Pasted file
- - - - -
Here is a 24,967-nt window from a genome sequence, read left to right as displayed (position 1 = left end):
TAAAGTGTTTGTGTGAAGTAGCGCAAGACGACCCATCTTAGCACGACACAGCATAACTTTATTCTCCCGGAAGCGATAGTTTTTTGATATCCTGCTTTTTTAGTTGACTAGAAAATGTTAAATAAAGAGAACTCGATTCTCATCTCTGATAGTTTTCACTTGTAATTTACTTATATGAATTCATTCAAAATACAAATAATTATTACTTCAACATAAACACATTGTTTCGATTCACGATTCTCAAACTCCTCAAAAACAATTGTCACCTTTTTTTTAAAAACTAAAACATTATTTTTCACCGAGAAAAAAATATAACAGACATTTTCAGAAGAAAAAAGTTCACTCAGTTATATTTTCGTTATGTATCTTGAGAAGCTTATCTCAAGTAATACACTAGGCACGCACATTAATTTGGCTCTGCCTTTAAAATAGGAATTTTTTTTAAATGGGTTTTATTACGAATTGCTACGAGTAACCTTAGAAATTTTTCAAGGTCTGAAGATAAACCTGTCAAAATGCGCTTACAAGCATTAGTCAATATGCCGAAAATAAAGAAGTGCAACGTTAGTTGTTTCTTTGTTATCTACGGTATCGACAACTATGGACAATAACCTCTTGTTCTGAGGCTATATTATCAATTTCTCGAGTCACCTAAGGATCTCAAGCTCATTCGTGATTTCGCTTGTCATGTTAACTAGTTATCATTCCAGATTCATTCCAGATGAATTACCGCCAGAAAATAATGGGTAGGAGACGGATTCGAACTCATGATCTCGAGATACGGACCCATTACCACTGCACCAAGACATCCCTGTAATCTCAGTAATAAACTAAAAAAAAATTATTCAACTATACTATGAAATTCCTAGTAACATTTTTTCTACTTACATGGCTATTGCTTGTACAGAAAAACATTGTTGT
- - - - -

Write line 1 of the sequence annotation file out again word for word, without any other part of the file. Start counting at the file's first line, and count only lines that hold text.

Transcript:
Here is a 24,967-nt window from a genome sequence, read left to right as displayed (position 1 = left end):